Here's what Cameron told Deadline Hollywood regarding Terminator:Genisys;
They also explained to the crowd before the screening how hard it would be to get a film like Terminator made today,
"Original ideas are rare in mainstream filmmaking,” lamented Cameron to the American Cinematheque crowd. It’s no coincidence he’s in early prep on multiple sequels to Avatar, the biggest and most successful gamble of his career. “There has to be some underlying IP in order to gather enough momentum for studio executives to make decisions the way they make decisions, which is fear-based,” he said, drawing cheers from the SRO audience. “They have to fear making the movie less than not making it. The moment they’re afraid the guy across the street will make the movie and they’ll look stupid – that’s when they’ll make the film. There’s no sense of ‘I want to make this movie, I believe in this movie.
Cameron’s lean and mean Terminator fought its share of uphill battles before and after filming. “Ninety-nine people rejected The Terminator,” said Hurd. “All you need is the 100th to say yes.” Even when Orion Pictures and Hemdale Pictures said yes, Cameron and Hurd had to stand their ground, like when Orion head Mike Medavoy insisted they cast two guys he’d met at a party: O.J. Simpson as the T-800 opposite Schwarzenegger as Kyle Reese. “I think I was on my knees retching,” Cameron recalled. He met with Arnold anyway and cast him after a meeting when the cash-strapped filmmaker forgot his wallet (“I didn’t have any money, so why would I need an ATM card?”) and the Conan star paid for lunch.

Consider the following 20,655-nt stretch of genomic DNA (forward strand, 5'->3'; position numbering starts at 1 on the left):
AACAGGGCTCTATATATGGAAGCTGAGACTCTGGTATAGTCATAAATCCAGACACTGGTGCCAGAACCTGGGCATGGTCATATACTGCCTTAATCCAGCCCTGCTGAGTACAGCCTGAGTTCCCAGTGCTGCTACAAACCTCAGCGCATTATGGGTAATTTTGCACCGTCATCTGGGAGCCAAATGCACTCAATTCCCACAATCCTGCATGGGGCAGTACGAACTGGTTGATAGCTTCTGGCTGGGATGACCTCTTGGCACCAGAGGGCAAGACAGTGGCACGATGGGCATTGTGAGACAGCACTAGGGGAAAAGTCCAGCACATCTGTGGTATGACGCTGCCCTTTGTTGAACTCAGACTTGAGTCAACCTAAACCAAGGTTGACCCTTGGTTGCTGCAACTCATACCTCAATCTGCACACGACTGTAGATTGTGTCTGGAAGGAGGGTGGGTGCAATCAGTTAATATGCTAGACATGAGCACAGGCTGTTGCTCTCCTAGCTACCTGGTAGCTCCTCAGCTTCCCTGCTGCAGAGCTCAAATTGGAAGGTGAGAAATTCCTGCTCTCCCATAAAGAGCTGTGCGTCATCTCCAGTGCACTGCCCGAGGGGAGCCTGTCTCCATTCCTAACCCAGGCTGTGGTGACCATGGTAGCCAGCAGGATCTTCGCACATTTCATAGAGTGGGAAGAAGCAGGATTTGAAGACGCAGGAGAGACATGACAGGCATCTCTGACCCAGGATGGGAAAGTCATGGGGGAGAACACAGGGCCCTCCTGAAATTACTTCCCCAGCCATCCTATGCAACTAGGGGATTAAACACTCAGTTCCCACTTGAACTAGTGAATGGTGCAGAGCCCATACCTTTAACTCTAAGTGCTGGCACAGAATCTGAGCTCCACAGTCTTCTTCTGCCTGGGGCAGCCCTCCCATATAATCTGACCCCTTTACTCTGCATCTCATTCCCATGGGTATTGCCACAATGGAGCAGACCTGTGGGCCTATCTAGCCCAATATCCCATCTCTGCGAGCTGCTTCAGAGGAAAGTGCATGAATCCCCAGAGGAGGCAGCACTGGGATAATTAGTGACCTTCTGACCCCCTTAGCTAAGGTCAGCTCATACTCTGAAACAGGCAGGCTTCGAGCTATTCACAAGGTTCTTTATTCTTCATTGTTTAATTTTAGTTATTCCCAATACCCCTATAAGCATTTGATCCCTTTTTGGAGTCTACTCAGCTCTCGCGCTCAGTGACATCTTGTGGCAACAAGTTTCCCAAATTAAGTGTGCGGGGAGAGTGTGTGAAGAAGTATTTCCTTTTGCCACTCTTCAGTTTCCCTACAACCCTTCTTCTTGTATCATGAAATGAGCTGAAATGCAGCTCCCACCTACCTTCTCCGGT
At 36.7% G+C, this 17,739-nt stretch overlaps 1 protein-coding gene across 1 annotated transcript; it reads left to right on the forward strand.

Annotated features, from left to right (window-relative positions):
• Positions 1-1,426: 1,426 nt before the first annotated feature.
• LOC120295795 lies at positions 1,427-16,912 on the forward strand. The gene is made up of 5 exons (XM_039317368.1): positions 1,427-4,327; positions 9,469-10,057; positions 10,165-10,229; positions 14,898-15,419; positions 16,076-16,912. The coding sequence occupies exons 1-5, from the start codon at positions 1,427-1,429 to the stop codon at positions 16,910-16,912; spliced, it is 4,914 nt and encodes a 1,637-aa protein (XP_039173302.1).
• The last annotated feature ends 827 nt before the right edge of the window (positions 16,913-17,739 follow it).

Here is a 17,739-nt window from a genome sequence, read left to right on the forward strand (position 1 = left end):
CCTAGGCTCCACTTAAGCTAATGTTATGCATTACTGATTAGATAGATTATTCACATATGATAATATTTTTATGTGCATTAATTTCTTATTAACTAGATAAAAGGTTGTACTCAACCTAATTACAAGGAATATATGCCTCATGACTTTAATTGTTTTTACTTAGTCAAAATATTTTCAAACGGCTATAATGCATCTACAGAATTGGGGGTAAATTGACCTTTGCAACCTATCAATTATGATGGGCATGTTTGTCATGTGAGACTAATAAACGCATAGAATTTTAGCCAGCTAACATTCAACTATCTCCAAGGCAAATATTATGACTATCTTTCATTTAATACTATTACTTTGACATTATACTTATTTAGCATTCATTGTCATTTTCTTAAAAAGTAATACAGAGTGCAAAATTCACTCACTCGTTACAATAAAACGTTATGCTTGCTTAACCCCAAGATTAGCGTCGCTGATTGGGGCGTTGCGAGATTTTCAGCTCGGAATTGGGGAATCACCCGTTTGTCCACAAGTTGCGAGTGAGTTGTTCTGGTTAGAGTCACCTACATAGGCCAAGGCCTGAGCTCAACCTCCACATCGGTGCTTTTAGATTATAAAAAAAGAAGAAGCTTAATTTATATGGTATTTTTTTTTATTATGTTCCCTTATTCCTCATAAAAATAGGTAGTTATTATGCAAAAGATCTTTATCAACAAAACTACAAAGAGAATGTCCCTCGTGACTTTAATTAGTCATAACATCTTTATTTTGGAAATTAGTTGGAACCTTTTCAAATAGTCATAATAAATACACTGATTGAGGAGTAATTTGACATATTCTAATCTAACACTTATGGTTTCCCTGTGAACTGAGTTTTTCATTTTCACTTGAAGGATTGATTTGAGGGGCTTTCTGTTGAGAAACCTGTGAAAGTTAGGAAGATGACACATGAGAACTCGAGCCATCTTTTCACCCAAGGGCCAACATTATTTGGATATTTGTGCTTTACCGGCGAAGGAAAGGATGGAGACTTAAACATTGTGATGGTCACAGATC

The rest was history – kinda. “The head of marketing for Orion Pictures at the time told us it’s not a science fiction film – it’s a down and dirty action exploitation film that’ll come and go in one week,” said Cameron. The studio was scared to show it to critics lest it not make it to a second weekend. After a single press screening, The Terminator opened at #1 with $4 million in 1984 dollars.
“If The Terminator were made now, it would be very difficult to get made,” Hurd told me. “What great films share is that they’re character-driven. The plot revolves around choices the characters make, and the characters propel us into the story. Audiences respond to that. Studios, unfortunately, are not taking the same kinds of risks. If something doesn’t already exist as a successful book or comic book or game, it’s very hard to get original films made.”
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